|Marcus Cannon and Aqib Talib are Keys to Pats vs Broncos||Connelly’s Top Ten: Belichick’s Greatest Move||Red Sox Targeting David Price||Notes and Observations Week 11: Defense Leads Battered Patriots to Victory Over Bills 20-13|
Saul Wisnia’s Fenway Park: the Centennial spans over 100 years of baseball in Boston, beginning with the pre-20th-century teams in the region and ending with the 2011 off-season acquisitions of Adrian Gonzalez and Carl Crawford. Wisnia charts the entire history of the Red Sox, their team owners, their fans and their ballpark. The narrative simultaneously moves at a pace brisk enough to keep the reader from ever feeling bogged down and provides enough new information that even seasoned Red Sox historians can learn something new from it.
Wisnia also does a top-notch job balancing text with pictures that just as effectively show the changes to the team and especially Fenway Park itself over the years.
At $29.99, it doesn’t seem as if the DVD, “Fenway Park: the Golden Age,” adds much to the cost. Which is good, because it adds nothing to the content. Narrated by Carlton Fisk, the hour-long documentary – oddly named, since it covers the entire Boston history – is as clunky and content-light as the book is smooth and content-balanced. Hearing Fisk and former broadcaster Curt Gowdy is neat, but all of the information (and most of the photos) are available in the book. The documentary also uses black-and-white footage for every game before the 1980s and the washed-out colors and simple graphics of 1980s T.V. for all subsequent games (including the 2004 and 2007 postseasons). The result is a sense of faux-nostalgia instead of anything real.
The most informative chapters of the book are at the beginning. Few Red Sox fans have much of a connection with the 1903 Red Sox team – which won the first ever World Series – beyond a few names culled from the lyrics of the Dropkick Murphys’ “Tessie.” Wisnia goes in-depth into who exactly Michael “Nuf Ced” McGreevey and his Royal Rooters were. His explanation begins a pattern of starting each of the nine chapters (and the prologue) with a story about a Red Sox fan at the time. Considering how passionately Red Sox fans care about Fenway – whose origins and renovations Wisnia clearly lays out – it makes perfect sense to always start with them.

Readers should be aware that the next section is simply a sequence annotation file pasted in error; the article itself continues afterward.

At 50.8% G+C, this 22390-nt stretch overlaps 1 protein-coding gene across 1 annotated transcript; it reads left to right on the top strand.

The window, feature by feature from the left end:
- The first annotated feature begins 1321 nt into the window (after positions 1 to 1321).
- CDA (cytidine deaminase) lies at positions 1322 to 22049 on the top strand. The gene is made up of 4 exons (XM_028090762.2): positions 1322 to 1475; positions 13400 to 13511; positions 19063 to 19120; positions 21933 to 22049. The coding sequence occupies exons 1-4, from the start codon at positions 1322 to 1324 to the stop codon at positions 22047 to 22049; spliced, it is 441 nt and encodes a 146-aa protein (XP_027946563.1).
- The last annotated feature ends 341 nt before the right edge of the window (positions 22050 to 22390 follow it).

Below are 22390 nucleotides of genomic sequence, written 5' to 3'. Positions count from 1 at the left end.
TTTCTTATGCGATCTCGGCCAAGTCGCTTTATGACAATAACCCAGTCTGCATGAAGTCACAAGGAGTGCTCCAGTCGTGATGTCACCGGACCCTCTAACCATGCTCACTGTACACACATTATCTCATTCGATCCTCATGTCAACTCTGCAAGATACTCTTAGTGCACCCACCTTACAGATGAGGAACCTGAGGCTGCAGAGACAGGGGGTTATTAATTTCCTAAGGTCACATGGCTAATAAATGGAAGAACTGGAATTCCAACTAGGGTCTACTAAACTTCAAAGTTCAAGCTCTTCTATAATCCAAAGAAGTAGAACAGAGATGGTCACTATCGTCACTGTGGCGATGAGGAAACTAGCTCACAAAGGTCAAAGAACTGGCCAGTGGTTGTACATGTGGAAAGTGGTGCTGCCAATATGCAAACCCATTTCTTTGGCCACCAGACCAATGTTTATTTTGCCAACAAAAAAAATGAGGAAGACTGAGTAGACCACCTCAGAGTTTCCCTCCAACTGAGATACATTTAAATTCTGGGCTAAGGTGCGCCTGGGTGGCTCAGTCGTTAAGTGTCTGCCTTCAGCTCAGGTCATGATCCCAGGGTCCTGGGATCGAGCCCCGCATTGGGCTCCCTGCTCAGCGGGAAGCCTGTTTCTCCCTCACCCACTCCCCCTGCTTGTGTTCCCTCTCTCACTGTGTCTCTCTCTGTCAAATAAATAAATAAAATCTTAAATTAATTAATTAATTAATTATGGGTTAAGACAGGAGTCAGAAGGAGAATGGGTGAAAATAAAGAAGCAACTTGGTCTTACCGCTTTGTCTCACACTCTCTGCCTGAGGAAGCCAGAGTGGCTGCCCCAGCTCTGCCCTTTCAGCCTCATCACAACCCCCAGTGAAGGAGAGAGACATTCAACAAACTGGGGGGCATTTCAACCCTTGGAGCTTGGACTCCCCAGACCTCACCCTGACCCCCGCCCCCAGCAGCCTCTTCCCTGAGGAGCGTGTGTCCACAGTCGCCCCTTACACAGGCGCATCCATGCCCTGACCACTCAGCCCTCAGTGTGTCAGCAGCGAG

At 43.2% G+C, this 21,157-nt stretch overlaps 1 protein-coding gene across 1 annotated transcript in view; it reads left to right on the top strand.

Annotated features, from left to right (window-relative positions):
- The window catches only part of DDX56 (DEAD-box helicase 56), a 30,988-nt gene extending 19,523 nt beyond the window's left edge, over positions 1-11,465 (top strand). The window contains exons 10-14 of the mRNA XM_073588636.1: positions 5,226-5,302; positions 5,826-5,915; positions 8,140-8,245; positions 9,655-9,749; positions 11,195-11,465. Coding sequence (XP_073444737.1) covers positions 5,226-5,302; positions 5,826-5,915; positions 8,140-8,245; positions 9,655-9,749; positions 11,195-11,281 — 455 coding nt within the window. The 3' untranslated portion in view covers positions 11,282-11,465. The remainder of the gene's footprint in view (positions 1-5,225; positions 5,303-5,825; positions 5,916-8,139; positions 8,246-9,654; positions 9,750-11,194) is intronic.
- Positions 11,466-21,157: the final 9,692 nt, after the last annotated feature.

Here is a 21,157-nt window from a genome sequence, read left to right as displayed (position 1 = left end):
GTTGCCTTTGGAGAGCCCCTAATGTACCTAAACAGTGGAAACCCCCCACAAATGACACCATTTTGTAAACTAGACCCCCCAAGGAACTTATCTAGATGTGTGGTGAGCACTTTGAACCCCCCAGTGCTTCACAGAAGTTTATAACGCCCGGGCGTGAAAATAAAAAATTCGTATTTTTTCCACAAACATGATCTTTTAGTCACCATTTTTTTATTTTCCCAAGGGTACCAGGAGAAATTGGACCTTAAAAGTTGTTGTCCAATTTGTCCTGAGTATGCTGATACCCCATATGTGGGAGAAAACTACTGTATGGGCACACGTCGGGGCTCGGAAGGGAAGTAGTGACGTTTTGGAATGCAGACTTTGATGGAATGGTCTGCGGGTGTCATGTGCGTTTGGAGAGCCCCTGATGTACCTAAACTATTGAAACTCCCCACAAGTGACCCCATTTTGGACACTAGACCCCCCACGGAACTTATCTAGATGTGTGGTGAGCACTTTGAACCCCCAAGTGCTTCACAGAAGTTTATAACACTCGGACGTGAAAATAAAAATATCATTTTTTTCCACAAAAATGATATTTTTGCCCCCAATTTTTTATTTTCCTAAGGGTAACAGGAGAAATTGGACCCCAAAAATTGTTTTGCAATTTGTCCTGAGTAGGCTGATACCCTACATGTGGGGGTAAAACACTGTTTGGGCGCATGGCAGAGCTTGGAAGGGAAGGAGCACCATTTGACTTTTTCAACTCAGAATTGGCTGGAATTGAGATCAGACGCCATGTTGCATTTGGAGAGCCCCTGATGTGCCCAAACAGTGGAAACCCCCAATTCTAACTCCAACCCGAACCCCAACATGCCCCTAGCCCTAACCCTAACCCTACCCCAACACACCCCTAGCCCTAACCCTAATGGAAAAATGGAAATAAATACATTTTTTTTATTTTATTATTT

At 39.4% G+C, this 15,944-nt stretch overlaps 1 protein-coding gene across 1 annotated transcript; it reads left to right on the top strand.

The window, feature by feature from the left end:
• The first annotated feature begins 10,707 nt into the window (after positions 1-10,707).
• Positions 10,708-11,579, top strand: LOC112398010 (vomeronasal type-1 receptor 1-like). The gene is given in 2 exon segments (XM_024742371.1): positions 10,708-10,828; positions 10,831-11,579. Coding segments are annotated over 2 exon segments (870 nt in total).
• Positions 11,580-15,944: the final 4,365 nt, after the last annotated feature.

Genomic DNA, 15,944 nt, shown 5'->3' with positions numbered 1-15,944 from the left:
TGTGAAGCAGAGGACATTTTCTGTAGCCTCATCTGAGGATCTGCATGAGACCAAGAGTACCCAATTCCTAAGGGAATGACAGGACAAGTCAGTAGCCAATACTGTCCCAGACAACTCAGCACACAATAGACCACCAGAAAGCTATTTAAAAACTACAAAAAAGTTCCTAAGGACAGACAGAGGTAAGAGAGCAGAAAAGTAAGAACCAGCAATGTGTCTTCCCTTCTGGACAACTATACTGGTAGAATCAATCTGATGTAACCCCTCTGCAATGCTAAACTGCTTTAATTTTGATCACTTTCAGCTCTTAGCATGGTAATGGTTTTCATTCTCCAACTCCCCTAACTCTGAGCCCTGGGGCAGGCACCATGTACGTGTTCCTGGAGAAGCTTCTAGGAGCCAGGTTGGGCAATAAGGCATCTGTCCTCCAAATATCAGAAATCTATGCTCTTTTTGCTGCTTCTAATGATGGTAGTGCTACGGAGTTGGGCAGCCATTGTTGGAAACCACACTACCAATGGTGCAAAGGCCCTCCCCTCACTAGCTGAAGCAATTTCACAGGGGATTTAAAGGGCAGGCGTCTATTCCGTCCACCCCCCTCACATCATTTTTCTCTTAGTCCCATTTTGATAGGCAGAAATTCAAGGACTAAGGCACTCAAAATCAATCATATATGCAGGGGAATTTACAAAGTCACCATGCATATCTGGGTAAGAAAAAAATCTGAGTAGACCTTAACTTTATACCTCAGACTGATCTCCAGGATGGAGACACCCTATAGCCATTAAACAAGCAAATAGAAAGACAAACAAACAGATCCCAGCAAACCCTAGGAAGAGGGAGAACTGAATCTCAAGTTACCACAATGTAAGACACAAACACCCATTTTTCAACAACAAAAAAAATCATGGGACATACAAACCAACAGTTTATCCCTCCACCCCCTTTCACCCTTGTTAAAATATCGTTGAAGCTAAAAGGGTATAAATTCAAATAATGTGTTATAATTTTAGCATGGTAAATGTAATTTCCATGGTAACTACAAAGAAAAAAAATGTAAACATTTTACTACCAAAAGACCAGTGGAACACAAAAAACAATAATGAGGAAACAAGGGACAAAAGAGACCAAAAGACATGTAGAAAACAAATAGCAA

I most enjoyed the chapters covering the Red Sox teams during the periods of time not otherwise talked about. The post-1903 Red Sox, the Red Sox of the 20s, 30s and 50s – all these teams have been almost completely lost to time as Red Sox Nation purges itself of any memory of its admittedly worst teams. Learning who still shined during these dark eras enriched my understanding of Red Sox history.
The book’s early chapters are loaded with new information. Most Red Sox fans know that longtime owner Tom Yawkey spent extravagantly, both on players and construction of the new Fenway Park (including the first version of the Green Monster). What fewer know is that Yawkey’s grandiose plans led to numerous employment opportunities in Boston during a time when the Great Depression was ravaging the rest of the country. Yawkey didn’t just spend in Boston: he put Bostonians to work.
As the book moves through the Ted Williams Era, the “Impossible Dream” team and the Fisk World Series home run, the book begins to move away from new information and back towards what’s commonly known. Though Wisnia gives just enough statistics to enliven old stories, the book teaches less and less the closer you move to the present day.
The final chapter – on the 21st century Red Sox – unfortunately reads like Wisnia rushed to finish it. I found four glaring factual errors in just 16 pages, including a complete swing-and-miss on the year the Red Sox clinched the AL East. Wisnia says it was 2005, when in fact it was 2007. And because Wisnia gets the year wrong, he leaves out fan-reaction the night the Red Sox won (thanks, as most remember, to a Baltimore Orioles walk-off bunt). An error (not the first) as glaring as this called into question everything I’d read previously, and after finishing the chapter I wondered how many other errors I didn’t catch only because my in-depth knowledge of Red Sox history starts in 2003.
Although Wisnia has no problem calling out the Red Sox’s backwards and ignorant refusal to integrate in the mid-20th century, an equally sad 21st century incident goes unmentioned. When the Red Sox beat the Yankees in the 2004 ALCS, fans reacted quite violently. Wisnia chooses to characterize this with a scene in which fans set a car on fire. That, sadly, happens with almost any championship anywhere these days. The death of bystander Victoria Snelgrove that night when a crowd-dispersal round from a Boston Police officer struck her eye would have made the point far more powerfully.
Wisnia’s final scene is also misguided. The book ends with a woman beginning a tour in Fenway Park by asking where people are from, and Wisnia remarks how telling it is that no one is surprised to learn a couple is from Japan. That scene doesn’t speak at all about Red Sox fandom around the world: all it means is that the new ownership group has turned Fenway Park into an internationally popular tourist location.
While that might be true, Wisnia probably should have ended the book the same way he began: with the fans.